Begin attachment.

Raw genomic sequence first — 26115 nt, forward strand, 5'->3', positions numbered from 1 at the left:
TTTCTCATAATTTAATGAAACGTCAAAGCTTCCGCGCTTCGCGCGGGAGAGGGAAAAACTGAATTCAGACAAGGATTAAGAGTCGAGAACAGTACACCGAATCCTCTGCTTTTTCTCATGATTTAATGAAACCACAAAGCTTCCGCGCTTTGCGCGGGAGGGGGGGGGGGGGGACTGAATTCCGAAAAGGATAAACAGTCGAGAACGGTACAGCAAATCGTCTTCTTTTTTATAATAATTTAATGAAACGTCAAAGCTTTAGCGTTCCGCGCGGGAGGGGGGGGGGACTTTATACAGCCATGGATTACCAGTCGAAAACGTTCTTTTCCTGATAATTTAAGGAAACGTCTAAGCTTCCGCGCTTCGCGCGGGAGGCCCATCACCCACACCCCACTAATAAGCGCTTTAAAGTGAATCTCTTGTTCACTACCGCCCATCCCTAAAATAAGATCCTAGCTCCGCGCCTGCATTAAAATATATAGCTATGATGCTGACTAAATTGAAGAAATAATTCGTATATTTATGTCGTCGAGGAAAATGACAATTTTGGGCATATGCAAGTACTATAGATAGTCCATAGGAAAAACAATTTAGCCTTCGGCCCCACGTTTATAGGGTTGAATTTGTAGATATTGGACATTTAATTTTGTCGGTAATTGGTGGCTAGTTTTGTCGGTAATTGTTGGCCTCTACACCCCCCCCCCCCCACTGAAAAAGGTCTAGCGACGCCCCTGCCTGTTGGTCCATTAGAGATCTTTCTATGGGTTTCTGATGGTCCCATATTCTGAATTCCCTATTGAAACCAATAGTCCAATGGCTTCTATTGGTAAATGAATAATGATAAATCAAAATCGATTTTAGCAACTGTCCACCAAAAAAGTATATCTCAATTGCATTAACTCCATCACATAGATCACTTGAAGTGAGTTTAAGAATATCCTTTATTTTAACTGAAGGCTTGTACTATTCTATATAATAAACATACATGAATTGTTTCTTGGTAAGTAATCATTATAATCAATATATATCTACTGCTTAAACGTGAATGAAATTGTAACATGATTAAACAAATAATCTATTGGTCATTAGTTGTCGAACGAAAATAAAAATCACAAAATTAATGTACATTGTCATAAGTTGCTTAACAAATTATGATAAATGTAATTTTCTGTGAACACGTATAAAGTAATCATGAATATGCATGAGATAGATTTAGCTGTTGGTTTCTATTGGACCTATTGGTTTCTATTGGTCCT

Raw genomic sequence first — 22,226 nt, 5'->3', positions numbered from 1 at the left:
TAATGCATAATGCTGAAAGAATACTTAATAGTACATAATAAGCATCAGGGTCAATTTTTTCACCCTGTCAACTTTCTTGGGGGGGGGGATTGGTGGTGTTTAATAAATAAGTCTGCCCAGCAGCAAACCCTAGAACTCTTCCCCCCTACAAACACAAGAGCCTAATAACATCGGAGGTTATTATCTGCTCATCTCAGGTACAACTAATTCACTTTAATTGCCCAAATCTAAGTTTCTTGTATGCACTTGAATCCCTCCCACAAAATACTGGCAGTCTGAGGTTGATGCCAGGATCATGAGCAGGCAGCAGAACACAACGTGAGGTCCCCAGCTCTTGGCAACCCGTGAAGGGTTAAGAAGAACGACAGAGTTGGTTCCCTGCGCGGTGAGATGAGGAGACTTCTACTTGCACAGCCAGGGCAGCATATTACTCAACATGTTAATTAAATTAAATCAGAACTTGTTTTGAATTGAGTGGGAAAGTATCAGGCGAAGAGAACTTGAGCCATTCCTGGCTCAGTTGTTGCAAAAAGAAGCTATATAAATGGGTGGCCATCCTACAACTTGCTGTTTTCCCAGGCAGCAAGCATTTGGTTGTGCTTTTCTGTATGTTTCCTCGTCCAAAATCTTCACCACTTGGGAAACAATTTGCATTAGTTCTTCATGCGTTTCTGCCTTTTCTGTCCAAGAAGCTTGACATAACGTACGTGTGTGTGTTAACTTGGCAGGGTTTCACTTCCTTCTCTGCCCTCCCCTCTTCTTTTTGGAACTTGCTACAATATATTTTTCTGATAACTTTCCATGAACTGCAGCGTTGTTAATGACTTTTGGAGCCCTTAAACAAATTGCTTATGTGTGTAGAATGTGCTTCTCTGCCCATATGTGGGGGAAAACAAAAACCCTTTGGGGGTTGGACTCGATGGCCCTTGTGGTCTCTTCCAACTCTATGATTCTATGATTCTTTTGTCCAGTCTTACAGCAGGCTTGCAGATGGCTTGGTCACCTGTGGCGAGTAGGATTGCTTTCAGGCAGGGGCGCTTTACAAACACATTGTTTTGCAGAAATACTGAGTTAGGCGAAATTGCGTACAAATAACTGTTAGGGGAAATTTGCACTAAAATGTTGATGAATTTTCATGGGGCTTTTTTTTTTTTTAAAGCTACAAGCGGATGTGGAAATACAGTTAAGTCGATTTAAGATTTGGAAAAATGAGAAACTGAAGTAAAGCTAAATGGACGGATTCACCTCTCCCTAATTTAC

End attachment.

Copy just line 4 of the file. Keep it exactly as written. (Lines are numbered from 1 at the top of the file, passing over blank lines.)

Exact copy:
TAATGCATAATGCTGAAAGAATACTTAATAGTACATAATAAGCATCAGGGTCAATTTTTTCACCCTGTCAACTTTCTTGGGGGGGGGGATTGGTGGTGTTTAATAAATAAGTCTGCCCAGCAGCAAACCCTAGAACTCTTCCCCCCTACAAACACAAGAGCCTAATAACATCGGAGGTTATTATCTGCTCATCTCAGGTACAACTAATTCACTTTAATTGCCCAAATCTAAGTTTCTTGTATGCACTTGAATCCCTCCCACAAAATACTGGCAGTCTGAGGTTGATGCCAGGATCATGAGCAGGCAGCAGAACACAACGTGAGGTCCCCAGCTCTTGGCAACCCGTGAAGGGTTAAGAAGAACGACAGAGTTGGTTCCCTGCGCGGTGAGATGAGGAGACTTCTACTTGCACAGCCAGGGCAGCATATTACTCAACATGTTAATTAAATTAAATCAGAACTTGTTTTGAATTGAGTGGGAAAGTATCAGGCGAAGAGAACTTGAGCCATTCCTGGCTCAGTTGTTGCAAAAAGAAGCTATATAAATGGGTGGCCATCCTACAACTTGCTGTTTTCCCAGGCAGCAAGCATTTGGTTGTGCTTTTCTGTATGTTTCCTCGTCCAAAATCTTCACCACTTGGGAAACAATTTGCATTAGTTCTTCATGCGTTTCTGCCTTTTCTGTCCAAGAAGCTTGACATAACGTACGTGTGTGTGTTAACTTGGCAGGGTTTCACTTCCTTCTCTGCCCTCCCCTCTTCTTTTTGGAACTTGCTACAATATATTTTTCTGATAACTTTCCATGAACTGCAGCGTTGTTAATGACTTTTGGAGCCCTTAAACAAATTGCTTATGTGTGTAGAATGTGCTTCTCTGCCCATATGTGGGGGAAAACAAAAACCCTTTGGGGGTTGGACTCGATGGCCCTTGTGGTCTCTTCCAACTCTATGATTCTATGATTCTTTTGTCCAGTCTTACAGCAGGCTTGCAGATGGCTTGGTCACCTGTGGCGAGTAGGATTGCTTTCAGGCAGGGGCGCTTTACAAACACATTGTTTTGCAGAAATACTGAGTTAGGCGAAATTGCGTACAAATAACTGTTAGGGGAAATTTGCACTAAAATGTTGATGAATTTTCATGGGGCTTTTTTTTTTTTTAAAGCTACAAGCGGATGTGGAAATACAGTTAAGTCGATTTAAGATTTGGAAAAATGAGAAACTGAAGTAAAGCTAAATGGACGGATTCACCTCTCCCTAATTTAC